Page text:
Ask AF: Sharing Painful Birth Parent News with My Child

"I just discovered that my daughter's birth mother died. My daughter is a preteen and rarely asks about her birth parents. Should I tell her this now, or wait? And, if so, how do I bring it up?"

Q: Our preteen daughter has been living with us since she was 10 months old, and we adopted her when she was two. She hasn’t had contact with either of her birth parents since her first birthday. I just discovered that her birth mother died a week ago in a car crash. Should I tell my daughter this now, or wait? And, if so, how do I bring it up? She has rarely asked about them, but I don’t like hiding things from her. At the same time, I don’t want to cause her any pain.

A: I can only imagine the pain you must be feeling to have to share something so upsetting with your daughter.

Let me first address what you said about your daughter not asking about her birth parents. It is not unusual for children and teens to rarely talk about or ask questions about their birth parents. Sometimes it is because the kids aren’t sure how to put their questions or feelings into words. They may feel that it is disloyal to their adoptive parents to bring the subject up. Consequently, parents are encouraged to take the lead in bringing up the topic of birth parents, especially at times when it can feel natural to do so—birthdays, Mother’s/Father’s Days, holidays, and so on. This sends the message that thoughts, feelings, and questions about birth parents are important and that the child can and should freely express them.

Parents may be reluctant to take this lead for fear of causing their children pain. In our clinical experience at C.A.S.E., it’s the silence and discomfort children perceive from their adoptive parents that can cause angst. Talking about feelings may be painful, but bottling up feelings is much worse. Having someone to listen and provide support can provide both healing and great comfort. Teens and adults tell us all the time that they don’t want to be protected—they want the information that belongs to them and they want their parents to help them through the challenge of handling and coping with that information.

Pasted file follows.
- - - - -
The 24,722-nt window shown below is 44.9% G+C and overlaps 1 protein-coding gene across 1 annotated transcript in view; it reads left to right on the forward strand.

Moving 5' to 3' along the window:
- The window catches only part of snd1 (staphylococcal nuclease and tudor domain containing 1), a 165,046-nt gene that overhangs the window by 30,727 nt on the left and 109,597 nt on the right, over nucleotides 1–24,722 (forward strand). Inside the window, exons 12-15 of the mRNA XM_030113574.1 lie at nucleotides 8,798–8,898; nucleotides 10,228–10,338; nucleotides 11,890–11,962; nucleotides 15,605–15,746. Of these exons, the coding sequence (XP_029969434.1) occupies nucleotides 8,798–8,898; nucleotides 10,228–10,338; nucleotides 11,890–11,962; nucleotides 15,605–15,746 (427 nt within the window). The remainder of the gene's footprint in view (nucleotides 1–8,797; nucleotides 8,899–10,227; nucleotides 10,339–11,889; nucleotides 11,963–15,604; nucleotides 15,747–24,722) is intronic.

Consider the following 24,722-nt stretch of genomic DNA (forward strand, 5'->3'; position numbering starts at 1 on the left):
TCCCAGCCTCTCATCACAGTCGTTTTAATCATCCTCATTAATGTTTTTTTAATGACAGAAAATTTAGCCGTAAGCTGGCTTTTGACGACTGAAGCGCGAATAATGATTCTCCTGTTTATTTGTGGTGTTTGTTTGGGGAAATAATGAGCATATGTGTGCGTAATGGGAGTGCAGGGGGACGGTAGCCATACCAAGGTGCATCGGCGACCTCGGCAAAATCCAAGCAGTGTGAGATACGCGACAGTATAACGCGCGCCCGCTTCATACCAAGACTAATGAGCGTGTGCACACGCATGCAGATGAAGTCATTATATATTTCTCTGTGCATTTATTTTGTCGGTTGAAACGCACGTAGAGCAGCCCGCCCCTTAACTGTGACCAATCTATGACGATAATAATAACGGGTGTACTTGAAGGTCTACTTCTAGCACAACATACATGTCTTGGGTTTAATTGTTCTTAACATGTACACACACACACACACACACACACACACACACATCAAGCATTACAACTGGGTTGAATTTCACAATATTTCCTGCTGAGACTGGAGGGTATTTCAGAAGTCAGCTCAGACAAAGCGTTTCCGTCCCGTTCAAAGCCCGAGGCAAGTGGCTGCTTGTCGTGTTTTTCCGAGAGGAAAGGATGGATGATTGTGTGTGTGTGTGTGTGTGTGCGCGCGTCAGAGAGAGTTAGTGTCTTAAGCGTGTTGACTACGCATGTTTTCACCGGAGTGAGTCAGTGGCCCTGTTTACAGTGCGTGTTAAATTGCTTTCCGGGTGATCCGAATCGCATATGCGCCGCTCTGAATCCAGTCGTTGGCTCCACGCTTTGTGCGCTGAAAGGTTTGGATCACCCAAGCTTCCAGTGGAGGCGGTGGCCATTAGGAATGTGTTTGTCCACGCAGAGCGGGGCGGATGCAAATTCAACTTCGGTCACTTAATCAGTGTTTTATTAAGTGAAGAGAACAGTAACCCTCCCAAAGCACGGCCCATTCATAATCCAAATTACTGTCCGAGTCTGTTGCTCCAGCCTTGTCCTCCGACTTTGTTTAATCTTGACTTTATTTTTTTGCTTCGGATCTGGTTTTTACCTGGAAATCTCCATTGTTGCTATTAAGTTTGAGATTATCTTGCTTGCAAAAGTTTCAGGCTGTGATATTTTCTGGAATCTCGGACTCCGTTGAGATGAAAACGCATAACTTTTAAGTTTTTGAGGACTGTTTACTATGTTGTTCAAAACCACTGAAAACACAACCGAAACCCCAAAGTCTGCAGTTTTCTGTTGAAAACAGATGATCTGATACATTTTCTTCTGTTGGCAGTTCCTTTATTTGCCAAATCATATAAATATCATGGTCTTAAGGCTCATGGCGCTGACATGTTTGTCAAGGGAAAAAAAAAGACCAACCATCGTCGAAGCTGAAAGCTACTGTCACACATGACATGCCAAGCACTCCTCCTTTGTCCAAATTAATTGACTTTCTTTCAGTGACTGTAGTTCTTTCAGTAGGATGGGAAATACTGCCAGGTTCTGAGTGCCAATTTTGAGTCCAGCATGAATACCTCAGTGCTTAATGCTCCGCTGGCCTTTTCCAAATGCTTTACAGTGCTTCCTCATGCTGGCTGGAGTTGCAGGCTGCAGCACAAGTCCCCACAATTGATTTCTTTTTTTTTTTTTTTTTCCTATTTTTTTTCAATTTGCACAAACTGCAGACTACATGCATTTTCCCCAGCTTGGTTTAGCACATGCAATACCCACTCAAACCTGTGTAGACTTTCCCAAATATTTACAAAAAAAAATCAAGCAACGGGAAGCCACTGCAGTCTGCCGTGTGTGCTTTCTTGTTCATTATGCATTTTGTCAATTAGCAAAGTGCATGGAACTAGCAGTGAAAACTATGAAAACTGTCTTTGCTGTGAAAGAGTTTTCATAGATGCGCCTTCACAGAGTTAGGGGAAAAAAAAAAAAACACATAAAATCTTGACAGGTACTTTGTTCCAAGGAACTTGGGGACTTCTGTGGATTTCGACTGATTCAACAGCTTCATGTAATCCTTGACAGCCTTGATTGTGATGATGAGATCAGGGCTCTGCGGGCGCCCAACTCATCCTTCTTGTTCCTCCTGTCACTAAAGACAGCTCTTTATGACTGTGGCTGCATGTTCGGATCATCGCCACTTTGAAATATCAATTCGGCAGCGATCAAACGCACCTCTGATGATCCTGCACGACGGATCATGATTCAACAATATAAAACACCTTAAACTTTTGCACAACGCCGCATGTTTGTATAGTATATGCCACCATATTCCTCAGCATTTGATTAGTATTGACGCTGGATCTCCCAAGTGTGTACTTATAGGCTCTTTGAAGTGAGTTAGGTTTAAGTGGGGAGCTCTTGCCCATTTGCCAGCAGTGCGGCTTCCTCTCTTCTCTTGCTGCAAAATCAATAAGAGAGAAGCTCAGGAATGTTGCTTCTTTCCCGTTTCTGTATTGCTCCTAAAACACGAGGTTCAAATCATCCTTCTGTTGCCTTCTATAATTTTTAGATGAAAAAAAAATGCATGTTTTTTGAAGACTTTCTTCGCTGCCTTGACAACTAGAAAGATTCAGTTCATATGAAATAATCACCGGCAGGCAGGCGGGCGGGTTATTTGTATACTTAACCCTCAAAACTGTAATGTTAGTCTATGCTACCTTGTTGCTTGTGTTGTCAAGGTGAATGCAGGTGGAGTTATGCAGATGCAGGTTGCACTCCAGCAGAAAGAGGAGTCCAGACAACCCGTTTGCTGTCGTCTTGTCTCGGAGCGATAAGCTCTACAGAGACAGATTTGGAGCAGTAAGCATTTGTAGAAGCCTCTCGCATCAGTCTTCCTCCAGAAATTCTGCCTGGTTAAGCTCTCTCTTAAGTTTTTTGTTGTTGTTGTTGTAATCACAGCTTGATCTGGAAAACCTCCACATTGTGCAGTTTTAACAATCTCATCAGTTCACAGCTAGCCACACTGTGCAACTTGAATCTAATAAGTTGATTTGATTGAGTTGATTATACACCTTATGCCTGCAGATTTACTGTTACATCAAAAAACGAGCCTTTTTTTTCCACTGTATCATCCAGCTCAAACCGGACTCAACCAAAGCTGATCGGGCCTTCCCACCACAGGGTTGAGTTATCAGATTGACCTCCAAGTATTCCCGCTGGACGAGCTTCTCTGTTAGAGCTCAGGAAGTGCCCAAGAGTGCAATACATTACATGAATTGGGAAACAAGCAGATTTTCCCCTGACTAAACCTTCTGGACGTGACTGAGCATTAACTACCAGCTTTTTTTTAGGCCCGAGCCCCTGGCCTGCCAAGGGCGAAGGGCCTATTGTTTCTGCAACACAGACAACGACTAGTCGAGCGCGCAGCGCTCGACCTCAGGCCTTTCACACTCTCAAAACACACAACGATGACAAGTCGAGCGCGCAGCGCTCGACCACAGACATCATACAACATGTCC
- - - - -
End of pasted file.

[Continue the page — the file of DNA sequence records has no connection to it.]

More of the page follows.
As a preteen, your daughter is old enough to be told the truth. I recommend first mentioning the fact that she doesn’t seem to ask questions or talk much about her birth parents. Then you can say something like, “I have something extremely sad but important to share about your birth mother. Would you like me to share that with you now?” Giving her control is both sensitive and respectful. She will likely say yes, but we have encountered teens who have indicated that they are not ready when offered information.

Your concern about not wanting to hide information from your daughter makes good sense. If you decide to wait, and tell her later, you risk her being upset that you didn’t tell her at the time when you found out what had happened. Trusting you is important. We rarely find that teens are angry that their parents shared difficult information with them. More often, we find teens feeling betrayed when parents withhold information.

Since this may certainly be upsetting information to process, I would recommend that you have the professional assistance of an adoption-competent therapist available for your daughter and your family to help guide you if needed. I wish you the best.

is a senior adoption competent therapist and training coordinator at the Center for Adoption Support and Education (C.A.S.E.), in Burtonsville, Maryland, with more than 30 years of experience providing individual, couple/marital and family therapy to prospective parents, adoptive parents, adult adopted persons, and expectant/birth parents. She is a mother by adoption and by birth.

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